Joint patrol advises community to secure property
July 9, 2008
LAKENHEATH - An airman’s silver Chevrolet Tahoe sat unlocked in a driveway, but a quick look inside revealed nothing worth stealing.
A few feet away, the unlocked house was a different story. Inside, the keys to the truck and perhaps $16,000 of electronic equipment were easy pickings.
Luckily, a thief didn’t hit this jackpot. A British constable with the Lakenheath Safer Neighbourhood Team made the find as part of the team’s unique approach to preventing theft in off-base neighborhoods dominated by U.S. airmen.
"Everything would have been gone in a few seconds," said Constable Jono Waller, who entered the vehicle and home as a 48th Security Forces Squadron airman recorded the owner’s security violations.
Joint "hot spot" patrols allow Waller’s team and members of the 48th and 100th Security Forces squadrons, plus a few volunteer airmen, to comb neighborhoods like thieves so they can warn residents to lock up belongings.
On June 30, they spread out over Lakenheath’s Lords Walk neighborhood, which became off-base property after the new RAF Lakenheath gate opened last month.
"Now it’s open and [thieves] are getting a little curious, unfortunately," said Waller, adding a few thefts have recently been reported in the area.
His three-man team and security forces began the joint patrols in its sector last summer following a surge in thefts from airmen’s vehicles. This summer, the team has recruited more security forces and other airmen to help out.
Waller claims the patrols have decreased crime in the local area.
As of July 3, airmen have been victimized in only two of 15 thefts from vehicles reported this year in Lakenheath. During the same time last year, airmen accounted for at least 15 of 29 reported thefts from vehicles.
Beck Row has seen a slight increase in airmen victims, to seven out of nine thefts from vehicles reported this year, from five out of nine incidents in the same period last year.
Further patrols in both towns until October aim to cut these numbers. But the police can only do so much; it mainly relies on vehicle owners, they say.
"The common theme is that these vehicles are being left [unsecured] with items on show," said Police Community Support Officer Jason Thomas, one of the team members.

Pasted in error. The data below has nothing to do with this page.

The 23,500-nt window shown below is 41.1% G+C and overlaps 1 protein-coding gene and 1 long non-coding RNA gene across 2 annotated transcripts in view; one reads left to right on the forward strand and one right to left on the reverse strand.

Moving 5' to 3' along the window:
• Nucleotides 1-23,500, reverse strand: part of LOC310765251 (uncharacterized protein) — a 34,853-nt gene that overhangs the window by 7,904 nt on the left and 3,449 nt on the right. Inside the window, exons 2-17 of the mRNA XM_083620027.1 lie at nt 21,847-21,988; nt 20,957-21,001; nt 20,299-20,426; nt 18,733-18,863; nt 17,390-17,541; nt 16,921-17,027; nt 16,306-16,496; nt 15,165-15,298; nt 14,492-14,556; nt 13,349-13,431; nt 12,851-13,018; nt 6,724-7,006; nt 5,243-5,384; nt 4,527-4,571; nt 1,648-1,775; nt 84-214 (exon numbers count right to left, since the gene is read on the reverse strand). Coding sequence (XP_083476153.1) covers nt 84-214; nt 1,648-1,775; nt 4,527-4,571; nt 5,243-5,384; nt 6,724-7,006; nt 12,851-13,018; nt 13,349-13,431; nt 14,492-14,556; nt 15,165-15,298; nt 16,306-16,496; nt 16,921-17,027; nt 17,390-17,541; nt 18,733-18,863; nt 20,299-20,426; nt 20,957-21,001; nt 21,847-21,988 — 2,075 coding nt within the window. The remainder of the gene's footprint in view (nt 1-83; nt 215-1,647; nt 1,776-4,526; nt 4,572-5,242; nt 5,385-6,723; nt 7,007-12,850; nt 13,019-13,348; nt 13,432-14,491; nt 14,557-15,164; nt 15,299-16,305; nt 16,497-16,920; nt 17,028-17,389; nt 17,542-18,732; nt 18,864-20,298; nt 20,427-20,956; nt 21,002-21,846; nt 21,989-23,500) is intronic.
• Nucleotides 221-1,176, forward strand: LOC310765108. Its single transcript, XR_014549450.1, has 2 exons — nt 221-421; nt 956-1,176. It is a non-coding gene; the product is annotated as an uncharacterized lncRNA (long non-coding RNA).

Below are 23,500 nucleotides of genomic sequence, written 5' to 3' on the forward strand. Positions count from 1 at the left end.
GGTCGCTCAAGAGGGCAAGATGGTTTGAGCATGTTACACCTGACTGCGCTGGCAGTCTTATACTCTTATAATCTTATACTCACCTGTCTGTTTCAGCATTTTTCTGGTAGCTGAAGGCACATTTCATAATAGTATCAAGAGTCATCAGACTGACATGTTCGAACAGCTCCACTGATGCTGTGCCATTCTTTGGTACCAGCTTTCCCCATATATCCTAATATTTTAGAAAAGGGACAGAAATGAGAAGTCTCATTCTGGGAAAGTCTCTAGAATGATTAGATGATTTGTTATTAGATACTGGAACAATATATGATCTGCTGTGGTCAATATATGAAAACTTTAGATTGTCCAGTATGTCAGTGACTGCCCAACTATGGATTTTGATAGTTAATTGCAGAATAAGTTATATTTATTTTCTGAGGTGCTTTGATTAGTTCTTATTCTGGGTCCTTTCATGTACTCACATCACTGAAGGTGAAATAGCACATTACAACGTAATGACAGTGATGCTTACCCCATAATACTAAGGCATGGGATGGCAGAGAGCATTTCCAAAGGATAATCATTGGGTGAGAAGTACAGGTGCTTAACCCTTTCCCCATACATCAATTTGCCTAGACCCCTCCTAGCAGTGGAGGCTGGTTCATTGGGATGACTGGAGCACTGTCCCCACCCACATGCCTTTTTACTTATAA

Thieves have been known to pinch satellite navigation systems, military uniforms and paperwork as well as identification cards, among other items, he added.
While patrolling Lords Walk, police checked 78 vehicles and found that 18 were unlocked. Police then knocked on the owners’ doors and warned them to lock the vehicles’ doors and leave valuables out of sight.
"We can’t really punish them for leaving their car unsecured," said Airman 1st Class Kenneth Hackney, a 48th member. "We can only advise them on safety precautions for future reference."
Master Sgt. Dave Scieszka, of the 48th Communications Squadron, volunteered for the Lords Walk patrol, where he and his family reside. He hopes his neighbors will also step up to protect valuables and families from lurking criminals.
"It’s our neighborhood and we have to take care of it," he said.
How to protect yourself from thieves
Anyone who wants to keep tabs on crime in the local area can register online with Suffolk’s Neighbourhood Watch program. Once registered, residents receive via e-mail the latest newsletters on crime in their areas.
Another helpful British online service is Police Direct, which provides crime updates, messages and security alerts to your e-mail, cell or land line phone.
Web site: http://policedirect.suffolk.police.uk
Here are some tips on vehicle security:
• Never leave your vehicle running while it’s unattended.
• Remove military gear and equipment from your vehicle.
• Do not leave valuables in plain view. If you have a removable stereo faceplate, remove it and hide it. Also, remove satellite navigation devices and holders from vehicles.
• Park in open, well-lit and populated areas near your destination. Avoid parking near trucks, trash bins and other objects that can obstruct visibility and provide hiding places.
• Turn off your engine, roll up all windows, lock all doors and take your keys with you when making even a quick stop at a store, gas station or your driveway.
Source: RAF Lakenheath’s 48th Security Forces Squadron